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In a scorching takedown of Donald Trump and his alt-right allies, Hillary Clinton reminded Americans that silence never defeats hatred, but that it must be called out and exposed for what it is.

With a record like his, Trump had it coming. After a week of hypocritical and offensive so-called “outreach” to African Americans delivered in front of all-white audiences, Trump stooped low enough to call Clinton a “bigot.” The Republican presidential candidate was more than due for the takedown that Clinton delivered on Thursday.

Clinton could have simply ignored Trump’s baseless accusation. In recent weeks, the Clinton campaign’s strategy seemed to be to stay out of the way and give Trump plenty of room to crash and burn. It worked pretty well, too. Trump almost single-handedly widened Clinton’s lead in the polls into double digits.

She could have responded as Trump himself probably would; with an ill-advised tweet, trumpeting statistics that have no basis in reality, and calling her opponent various names. Instead, Clinton took Trump’s accusation of bigotry, and turned it back on him. Clinton said that Trump “has built his campaign on prejudice and paranoia” and is “taking hate groups mainstream.”

She delved into Trump’s own record of racism and discrimination, from the Department of Justice suing Trump for “for refusing to rent apartments to black and Latino tenants,” to Trump’s casinos removing black dealers from the floor whenever he visited.

Then Clinton segued seamlessly from the personal to the political, reminding voters that, “A man with a long history of racial discrimination, who traffics in dark conspiracy theories drawn from the pages of supermarket tabloids and the far reaches of the internet, should never run our government or command our military.” Clinton reminded Americans that Trump launched his campaign railing against Latino immigrants, retweeted white supremacist propaganda, said a federal judge was incapable of doing his job due to his ethnicity, chose a prominent white supremacist as a delegate in California, and hired Breitbart CEO Stephen Bannon to run his campaign. Unlike her opponent, Clinton supported her accusation with verifiable incidents racism.

Toward the end of her speech, Clinton came to the reason why it was necessary. Following the announcement of the speech, critics warned that giving it would only give the alt-right movement the attention and recognition it seeks, and recommended instead that Clinton stick to a bit of time-honored advice in online circles: don’t feed the trolls. But, as media and internet studies scholar Whitney Phillips wrote a few years ago, “sometimes silence isn’t enough, and in fact isn’t appropriate.”

Sometimes assholes need to be called out—and yes, maybe even shamed—not just because the antagonist in question crossed an ethical line but also to send the message that this sort of bigotry or aggression or general unpleasantness will not be tolerated.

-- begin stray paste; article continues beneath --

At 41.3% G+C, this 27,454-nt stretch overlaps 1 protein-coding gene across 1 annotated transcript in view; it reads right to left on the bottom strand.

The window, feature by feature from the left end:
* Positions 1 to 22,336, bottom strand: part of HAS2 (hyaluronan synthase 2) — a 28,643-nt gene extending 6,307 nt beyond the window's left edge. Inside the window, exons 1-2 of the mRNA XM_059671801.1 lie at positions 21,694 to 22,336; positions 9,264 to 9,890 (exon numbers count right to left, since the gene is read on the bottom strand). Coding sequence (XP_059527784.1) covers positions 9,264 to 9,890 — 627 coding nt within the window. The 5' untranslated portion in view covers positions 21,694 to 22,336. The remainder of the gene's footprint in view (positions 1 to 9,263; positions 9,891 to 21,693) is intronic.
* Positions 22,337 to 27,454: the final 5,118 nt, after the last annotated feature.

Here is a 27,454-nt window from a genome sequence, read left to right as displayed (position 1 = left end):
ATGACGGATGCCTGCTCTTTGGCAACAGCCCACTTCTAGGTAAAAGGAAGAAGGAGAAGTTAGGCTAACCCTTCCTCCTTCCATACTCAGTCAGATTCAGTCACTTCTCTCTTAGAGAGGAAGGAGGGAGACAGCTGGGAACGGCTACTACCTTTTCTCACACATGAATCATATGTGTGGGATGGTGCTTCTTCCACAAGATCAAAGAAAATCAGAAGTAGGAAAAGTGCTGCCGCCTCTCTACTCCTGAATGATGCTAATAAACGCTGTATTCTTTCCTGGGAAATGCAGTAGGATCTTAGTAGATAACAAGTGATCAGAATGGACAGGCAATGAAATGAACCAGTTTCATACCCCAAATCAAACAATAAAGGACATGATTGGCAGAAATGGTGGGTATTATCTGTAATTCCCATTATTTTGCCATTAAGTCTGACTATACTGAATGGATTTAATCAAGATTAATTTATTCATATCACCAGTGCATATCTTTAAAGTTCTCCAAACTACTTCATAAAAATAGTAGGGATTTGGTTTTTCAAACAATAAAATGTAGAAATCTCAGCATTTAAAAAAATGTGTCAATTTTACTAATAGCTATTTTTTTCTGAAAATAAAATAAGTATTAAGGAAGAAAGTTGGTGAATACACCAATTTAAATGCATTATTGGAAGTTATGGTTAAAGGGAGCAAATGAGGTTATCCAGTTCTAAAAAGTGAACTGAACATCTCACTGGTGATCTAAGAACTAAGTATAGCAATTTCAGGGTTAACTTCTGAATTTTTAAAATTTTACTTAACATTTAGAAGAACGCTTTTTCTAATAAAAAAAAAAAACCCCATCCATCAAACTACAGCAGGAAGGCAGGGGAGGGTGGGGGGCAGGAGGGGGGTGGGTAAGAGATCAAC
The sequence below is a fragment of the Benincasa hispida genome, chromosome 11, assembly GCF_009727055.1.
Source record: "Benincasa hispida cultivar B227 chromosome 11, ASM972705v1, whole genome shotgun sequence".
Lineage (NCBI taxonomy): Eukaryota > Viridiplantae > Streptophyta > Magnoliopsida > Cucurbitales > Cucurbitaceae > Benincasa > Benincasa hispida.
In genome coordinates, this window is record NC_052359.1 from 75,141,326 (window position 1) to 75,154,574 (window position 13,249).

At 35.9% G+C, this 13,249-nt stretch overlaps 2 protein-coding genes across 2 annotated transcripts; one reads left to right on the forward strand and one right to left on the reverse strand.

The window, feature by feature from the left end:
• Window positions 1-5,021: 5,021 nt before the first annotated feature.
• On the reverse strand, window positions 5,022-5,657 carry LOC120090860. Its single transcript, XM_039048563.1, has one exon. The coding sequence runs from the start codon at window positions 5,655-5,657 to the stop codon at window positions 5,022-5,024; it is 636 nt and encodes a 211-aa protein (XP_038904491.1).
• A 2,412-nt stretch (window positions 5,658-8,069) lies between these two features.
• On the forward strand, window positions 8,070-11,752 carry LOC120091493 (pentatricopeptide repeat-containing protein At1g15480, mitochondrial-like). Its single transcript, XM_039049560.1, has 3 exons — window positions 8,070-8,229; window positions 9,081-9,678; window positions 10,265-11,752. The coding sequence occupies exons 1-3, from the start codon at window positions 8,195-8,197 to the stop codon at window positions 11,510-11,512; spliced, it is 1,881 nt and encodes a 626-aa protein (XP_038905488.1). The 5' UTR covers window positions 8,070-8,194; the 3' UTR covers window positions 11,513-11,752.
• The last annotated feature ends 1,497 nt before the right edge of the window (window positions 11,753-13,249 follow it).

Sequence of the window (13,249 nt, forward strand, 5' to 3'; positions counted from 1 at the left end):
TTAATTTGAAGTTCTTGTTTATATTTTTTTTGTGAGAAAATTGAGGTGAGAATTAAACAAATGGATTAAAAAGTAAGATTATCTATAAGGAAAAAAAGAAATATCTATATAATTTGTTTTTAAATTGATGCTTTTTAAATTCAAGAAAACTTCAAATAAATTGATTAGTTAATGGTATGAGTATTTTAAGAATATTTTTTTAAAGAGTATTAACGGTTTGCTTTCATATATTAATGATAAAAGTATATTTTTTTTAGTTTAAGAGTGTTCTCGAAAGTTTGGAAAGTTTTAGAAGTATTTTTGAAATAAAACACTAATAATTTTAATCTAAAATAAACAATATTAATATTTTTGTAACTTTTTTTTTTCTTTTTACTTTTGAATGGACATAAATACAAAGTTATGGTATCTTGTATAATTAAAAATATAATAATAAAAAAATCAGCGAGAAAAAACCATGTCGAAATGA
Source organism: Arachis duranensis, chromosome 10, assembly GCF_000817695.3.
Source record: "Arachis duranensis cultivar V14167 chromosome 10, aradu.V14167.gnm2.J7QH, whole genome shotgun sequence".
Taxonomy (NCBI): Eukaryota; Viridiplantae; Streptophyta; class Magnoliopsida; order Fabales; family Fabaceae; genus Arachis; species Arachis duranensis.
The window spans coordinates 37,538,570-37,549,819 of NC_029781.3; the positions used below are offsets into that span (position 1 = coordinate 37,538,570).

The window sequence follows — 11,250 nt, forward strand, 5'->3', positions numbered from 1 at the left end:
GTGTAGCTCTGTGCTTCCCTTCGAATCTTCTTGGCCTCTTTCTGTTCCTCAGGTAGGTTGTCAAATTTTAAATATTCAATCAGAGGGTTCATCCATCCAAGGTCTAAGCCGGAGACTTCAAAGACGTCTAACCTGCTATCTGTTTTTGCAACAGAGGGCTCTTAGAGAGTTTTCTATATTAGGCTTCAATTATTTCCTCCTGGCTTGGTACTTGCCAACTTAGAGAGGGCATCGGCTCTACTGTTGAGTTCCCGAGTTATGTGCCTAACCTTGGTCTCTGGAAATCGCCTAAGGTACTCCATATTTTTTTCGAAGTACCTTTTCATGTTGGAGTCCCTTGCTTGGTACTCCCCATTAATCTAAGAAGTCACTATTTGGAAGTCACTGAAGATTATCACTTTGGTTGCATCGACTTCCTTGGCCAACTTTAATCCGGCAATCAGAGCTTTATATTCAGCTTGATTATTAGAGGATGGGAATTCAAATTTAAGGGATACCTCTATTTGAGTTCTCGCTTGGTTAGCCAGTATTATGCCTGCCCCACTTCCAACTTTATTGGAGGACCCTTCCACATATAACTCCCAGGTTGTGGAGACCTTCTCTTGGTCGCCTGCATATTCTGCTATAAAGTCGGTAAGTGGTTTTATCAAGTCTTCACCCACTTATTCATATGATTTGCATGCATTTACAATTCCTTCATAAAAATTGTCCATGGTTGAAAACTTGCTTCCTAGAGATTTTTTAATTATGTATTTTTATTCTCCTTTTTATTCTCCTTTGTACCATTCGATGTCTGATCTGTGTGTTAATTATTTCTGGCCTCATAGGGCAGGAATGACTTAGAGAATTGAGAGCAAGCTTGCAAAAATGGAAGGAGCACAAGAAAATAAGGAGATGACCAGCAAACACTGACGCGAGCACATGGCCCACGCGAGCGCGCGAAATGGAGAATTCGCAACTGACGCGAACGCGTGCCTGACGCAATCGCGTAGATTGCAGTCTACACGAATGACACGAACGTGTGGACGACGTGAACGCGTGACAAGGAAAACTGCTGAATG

As Clinton pointed out, this is bigger than one election. It goes directly to the heart of what kind of country we want to be. The extremists of the alt-right movement are not new. They have always been around. Decades ago, conservatives who cared about mainstream respectability, like William F. Buckley, chased them out of the mainstream conservative movement, and relegated them to its outer fringes.

The GOP, however, held on the extreme right’s tactic of exploiting racial fears and anxieties, and simply called it the “Southern Strategy.” Republicans fed their base on a watered-down version of extremist rhetoric, as described by Republican operative Lee Atwater, nursing the racial anxieties and resentments of the party’s base, and leaving it primed for a candidate like Trump — who embraced the ethos of the extremist right, adopted its rhetoric, and injected both into the national discourse.

The white supremacists and white nationalists of the alt-right movement recognized an opportunity for mutual benefit. Trump represented their path back into the conservative mainstream. His candidacy energized white supremacists and white nationalists, who returned the favor by supporting his candidacy with robocalls and endorsements.

But, as Clinton noted, the conservative mainstreaming of white supremacist and nationalist beliefs and rhetoric comes with the broader risk of normalizing them across the board. Already, Clinton noted, the “Trump effect” has already contributed to an increase in openly racist bullying of minorities in schools across the country. In the past year violence against minorities — blacks, Latinos, Muslims, etc. — has increased, including acts of harassment and violence at Trump rallies and by Trump supporters.

Ignoring the threat represented by the mutual embrace between Trump and the alt-right movement only enables them to spread their poison. In calling out both, rather than maintain silence out of fear that doing so will draw more people to their cause, Clinton exemplifies faith that the forces of hatred and division can and will be defeated by the very decency they assault, proving once again that "America is already great because America is good.”

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